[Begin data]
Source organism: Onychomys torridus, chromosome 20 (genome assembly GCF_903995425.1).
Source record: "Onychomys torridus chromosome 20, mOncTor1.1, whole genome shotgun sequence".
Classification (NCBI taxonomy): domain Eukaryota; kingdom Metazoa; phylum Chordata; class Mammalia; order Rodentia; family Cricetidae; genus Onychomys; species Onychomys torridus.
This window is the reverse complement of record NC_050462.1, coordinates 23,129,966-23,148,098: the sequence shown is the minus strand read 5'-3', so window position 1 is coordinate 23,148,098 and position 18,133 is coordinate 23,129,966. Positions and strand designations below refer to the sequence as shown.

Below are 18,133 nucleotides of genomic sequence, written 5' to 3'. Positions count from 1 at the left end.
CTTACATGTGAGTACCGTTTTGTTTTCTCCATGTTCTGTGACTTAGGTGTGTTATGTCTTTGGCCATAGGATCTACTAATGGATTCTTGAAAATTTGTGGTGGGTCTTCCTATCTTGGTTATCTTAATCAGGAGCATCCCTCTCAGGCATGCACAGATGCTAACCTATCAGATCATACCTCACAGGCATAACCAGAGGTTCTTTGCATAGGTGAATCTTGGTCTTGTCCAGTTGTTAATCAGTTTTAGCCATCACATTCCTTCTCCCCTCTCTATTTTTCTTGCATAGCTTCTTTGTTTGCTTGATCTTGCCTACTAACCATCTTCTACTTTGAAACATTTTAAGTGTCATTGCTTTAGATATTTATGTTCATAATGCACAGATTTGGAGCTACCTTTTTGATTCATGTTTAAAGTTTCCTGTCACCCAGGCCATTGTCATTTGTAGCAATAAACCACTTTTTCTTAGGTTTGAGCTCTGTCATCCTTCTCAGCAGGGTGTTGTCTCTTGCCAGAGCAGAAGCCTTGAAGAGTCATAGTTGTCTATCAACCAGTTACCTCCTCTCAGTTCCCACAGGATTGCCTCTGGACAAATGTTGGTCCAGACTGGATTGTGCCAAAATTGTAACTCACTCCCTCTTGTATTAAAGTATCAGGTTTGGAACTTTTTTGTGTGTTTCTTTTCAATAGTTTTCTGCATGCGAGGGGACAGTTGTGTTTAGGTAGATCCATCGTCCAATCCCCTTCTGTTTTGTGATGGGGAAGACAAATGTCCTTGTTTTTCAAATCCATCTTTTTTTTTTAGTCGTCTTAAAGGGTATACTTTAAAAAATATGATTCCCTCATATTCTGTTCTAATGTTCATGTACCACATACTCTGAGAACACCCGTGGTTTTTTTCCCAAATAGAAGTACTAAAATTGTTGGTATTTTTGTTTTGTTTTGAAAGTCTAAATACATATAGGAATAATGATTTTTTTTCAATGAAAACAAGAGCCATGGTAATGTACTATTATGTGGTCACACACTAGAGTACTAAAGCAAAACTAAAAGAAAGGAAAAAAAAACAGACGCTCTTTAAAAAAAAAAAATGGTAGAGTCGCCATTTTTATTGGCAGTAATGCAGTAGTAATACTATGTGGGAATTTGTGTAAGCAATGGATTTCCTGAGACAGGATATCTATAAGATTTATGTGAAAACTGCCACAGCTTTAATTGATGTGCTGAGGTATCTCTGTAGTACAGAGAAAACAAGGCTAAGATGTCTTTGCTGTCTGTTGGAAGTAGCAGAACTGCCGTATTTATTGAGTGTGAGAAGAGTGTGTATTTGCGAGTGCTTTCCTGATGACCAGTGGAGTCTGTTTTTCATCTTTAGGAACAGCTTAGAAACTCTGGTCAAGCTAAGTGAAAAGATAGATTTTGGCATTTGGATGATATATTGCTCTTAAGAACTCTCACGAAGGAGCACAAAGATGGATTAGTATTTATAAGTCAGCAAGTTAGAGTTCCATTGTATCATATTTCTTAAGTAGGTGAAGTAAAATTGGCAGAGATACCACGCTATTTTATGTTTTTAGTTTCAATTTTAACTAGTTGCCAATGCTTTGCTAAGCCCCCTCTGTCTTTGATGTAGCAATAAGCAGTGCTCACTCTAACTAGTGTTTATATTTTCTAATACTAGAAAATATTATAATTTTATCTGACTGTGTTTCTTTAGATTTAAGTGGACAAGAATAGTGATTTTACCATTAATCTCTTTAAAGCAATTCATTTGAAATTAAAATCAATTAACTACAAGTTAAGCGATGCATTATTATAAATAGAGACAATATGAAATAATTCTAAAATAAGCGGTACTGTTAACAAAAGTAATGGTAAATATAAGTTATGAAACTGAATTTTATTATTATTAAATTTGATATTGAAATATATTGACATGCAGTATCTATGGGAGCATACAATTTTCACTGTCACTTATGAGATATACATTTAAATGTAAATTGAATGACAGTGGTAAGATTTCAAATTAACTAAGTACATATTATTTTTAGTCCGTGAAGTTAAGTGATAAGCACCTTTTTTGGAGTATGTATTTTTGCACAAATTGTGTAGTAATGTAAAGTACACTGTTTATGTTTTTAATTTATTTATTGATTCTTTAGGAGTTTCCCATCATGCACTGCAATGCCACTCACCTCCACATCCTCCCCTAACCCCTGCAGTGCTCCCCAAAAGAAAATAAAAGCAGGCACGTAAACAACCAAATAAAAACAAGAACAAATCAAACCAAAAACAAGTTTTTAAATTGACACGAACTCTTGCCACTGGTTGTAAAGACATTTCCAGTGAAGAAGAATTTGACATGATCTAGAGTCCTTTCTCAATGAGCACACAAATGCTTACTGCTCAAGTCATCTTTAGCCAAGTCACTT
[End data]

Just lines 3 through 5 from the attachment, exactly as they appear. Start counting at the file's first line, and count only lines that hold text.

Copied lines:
Classification (NCBI taxonomy): domain Eukaryota; kingdom Metazoa; phylum Chordata; class Mammalia; order Rodentia; family Cricetidae; genus Onychomys; species Onychomys torridus.
This window is the reverse complement of record NC_050462.1, coordinates 23,129,966-23,148,098: the sequence shown is the minus strand read 5'-3', so window position 1 is coordinate 23,148,098 and position 18,133 is coordinate 23,129,966. Positions and strand designations below refer to the sequence as shown.

Below are 18,133 nucleotides of genomic sequence, written 5' to 3'. Positions count from 1 at the left end.